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certain company

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ttv Just gettin' started! Default Avatar
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certain company Post Fri Jan 18, 2008 11:25 am
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  • Lap #[LAPCOUNT] ([LAPTIME])
    A certain company retirement plan has a "rule of 70" provision that allows an employee to retire when the employee's age plus years of employment with the company total at least 70. In what year could a female employee hired in 1986 on her 32nd birthday first be eligible to retire under the provision?

    (A) 2003
    (B) 2004
    (C) 2005
    (D) 2006
    (E) 2007




    -thanx

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    solaris Rising GMAT Star Default Avatar
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    Post Fri Jan 18, 2008 11:35 am
    My guess is C) - 2005

    After 1 year in 1987, her "rule of 70" total is - 33+1=34. For each year add 2 to the "rule of 70" total.

    In 2005, you get 70.


    ttv wrote:
    A certain company retirement plan has a "rule of 70" provision that allows an employee to retire when the employee's age plus years of employment with the company total at least 70. In what year could a female employee hired in 1986 on her 32nd birthday first be eligible to retire under the provision?

    (A) 2003
    (B) 2004
    (C) 2005
    (D) 2006
    (E) 2007




    -thanx

    Thanked by: ttv
    ttv Just gettin' started! Default Avatar
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    Post Fri Jan 18, 2008 11:40 am
    solaris wrote:
    My guess is C) - 2005

    After 1 year in 1987, her "rule of 70" total is - 33+1=34. For each year add 2 to the "rule of 70" total.

    In 2005, you get 70.


    ttv wrote:
    A certain company retirement plan has a "rule of 70" provision that allows an employee to retire when the employee's age plus years of employment with the company total at least 70. In what year could a female employee hired in 1986 on her 32nd birthday first be eligible to retire under the provision?

    (A) 2003
    (B) 2004
    (C) 2005
    (D) 2006
    (E) 2007




    -thanx
    yeah ur answer is right.

    II GMAT Destroyer!
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    Post Fri Jan 18, 2008 2:35 pm
    This can be written as e+t = 70, where e is employees age, and t is time with company.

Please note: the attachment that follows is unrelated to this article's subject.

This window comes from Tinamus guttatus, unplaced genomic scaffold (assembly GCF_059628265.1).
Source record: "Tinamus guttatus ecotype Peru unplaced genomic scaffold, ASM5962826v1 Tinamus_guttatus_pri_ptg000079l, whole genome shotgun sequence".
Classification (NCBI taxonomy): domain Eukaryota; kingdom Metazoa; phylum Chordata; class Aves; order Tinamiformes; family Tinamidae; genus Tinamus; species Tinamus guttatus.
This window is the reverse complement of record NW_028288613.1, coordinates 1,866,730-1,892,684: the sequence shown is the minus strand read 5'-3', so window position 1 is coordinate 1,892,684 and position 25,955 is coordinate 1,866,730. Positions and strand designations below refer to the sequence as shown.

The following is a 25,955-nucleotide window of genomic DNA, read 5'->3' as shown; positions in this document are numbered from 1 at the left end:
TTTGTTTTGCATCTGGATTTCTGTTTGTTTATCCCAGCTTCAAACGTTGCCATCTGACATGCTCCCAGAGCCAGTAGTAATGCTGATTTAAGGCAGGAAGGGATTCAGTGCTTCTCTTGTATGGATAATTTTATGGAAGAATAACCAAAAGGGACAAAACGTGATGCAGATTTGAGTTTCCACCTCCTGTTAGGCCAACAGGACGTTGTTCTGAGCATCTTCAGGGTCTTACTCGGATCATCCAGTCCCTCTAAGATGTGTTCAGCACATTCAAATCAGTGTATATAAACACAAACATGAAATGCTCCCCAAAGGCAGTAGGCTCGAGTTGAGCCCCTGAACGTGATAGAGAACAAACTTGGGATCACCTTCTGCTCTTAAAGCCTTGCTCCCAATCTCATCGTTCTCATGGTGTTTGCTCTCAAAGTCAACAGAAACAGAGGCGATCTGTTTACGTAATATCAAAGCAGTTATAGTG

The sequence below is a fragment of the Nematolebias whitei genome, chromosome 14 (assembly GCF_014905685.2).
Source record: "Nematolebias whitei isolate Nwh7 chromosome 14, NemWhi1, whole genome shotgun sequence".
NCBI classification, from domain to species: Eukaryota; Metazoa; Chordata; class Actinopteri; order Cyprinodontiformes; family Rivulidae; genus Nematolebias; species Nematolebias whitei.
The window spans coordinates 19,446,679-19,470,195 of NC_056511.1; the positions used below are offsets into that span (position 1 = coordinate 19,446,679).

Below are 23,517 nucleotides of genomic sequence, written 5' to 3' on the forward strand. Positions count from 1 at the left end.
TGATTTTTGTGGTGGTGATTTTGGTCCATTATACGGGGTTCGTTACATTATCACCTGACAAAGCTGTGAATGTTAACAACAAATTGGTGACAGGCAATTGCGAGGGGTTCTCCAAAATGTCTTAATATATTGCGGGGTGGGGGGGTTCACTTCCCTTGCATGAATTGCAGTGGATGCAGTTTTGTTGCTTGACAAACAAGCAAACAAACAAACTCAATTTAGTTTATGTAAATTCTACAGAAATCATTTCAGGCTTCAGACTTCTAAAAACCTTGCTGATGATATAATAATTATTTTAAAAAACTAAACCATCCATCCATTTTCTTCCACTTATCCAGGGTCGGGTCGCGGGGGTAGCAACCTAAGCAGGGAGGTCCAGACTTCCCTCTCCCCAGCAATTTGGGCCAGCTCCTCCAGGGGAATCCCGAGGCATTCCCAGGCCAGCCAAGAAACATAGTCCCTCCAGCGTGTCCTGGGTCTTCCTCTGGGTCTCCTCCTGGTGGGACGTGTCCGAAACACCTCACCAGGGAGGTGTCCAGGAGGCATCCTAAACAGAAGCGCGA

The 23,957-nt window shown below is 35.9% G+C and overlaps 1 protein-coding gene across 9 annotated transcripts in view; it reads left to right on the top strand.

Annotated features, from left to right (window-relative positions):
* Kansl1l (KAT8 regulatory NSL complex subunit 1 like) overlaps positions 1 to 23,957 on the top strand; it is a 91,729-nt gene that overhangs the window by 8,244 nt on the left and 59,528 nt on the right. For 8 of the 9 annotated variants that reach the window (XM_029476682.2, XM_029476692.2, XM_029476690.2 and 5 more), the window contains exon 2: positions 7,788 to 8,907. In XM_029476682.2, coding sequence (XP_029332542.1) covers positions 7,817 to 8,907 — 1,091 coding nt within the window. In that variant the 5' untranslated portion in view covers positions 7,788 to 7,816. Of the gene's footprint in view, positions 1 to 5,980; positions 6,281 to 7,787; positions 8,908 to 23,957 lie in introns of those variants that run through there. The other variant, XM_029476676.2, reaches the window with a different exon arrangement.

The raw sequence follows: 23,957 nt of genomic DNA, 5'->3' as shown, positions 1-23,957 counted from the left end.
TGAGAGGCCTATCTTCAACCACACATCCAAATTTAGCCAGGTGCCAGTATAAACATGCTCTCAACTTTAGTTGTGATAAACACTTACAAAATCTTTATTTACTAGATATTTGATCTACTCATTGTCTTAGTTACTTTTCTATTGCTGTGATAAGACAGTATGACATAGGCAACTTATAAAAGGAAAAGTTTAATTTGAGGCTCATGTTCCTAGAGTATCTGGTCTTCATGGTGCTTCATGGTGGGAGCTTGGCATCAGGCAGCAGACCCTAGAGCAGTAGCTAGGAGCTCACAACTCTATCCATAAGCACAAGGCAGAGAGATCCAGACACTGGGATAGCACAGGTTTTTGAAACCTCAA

For the employee hired in 1986, age 32, we know the following:
    - in 1987, she will have spent 1 year with the company, and will be 32+1 years of age.
    So to get the age for her retirement, the e+t=70 equation from above, can be rewritten as:
    (e+t)+t = 70, where (e+t) where e is the orginal age, and t is the number of years with the company.

    so, (e+t)+t = 70, can be simplified to read:
    e+2t=70
    We know e = 32, so we can write:
    32+2t=70
    2t=38
    t=19

    So she would have had to spend 19 years with the company to get her retirement ... 1985+19 = 2005.

    Answer is C.

    Thanked by: ttv

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    Stuart Kovinsky GMAT Instructor
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    Post Fri Jan 18, 2008 7:12 pm
    The above are good explanations, we can also use common sense.

    Every year you get a year older and gain 1 year of work experience, so every year you get 2 years closer to your goal of 70.

    If she's 32 to start, she's 38 away from her goal.

    38 at 2 per year = 19 more years, so 1986 + 19 = 2005

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    II GMAT Destroyer!
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    Post Sat Jan 19, 2008 1:37 am
    Stuart Kovinsky wrote:
    The above are good explanations, we can also use common sense.

    Every year you get a year older and gain 1 year of work experience, so every year you get 2 years closer to your goal of 70.

    If she's 32 to start, she's 38 away from her goal.

    38 at 2 per year = 19 more years, so 1986 + 19 = 2005
    I suppose when you are deep into your studies for the GMAT, and learning all the concepts ... it is a bit difficult sometimes to step back and look at the problem from a common sense angle, as you are keen to apply the concepts learnt.
    Good point though !
    I suppose when answering practice question, we need to review the answers and think about other ways in which we could have answered the question ... especially techniques which help us get the answer quicker !

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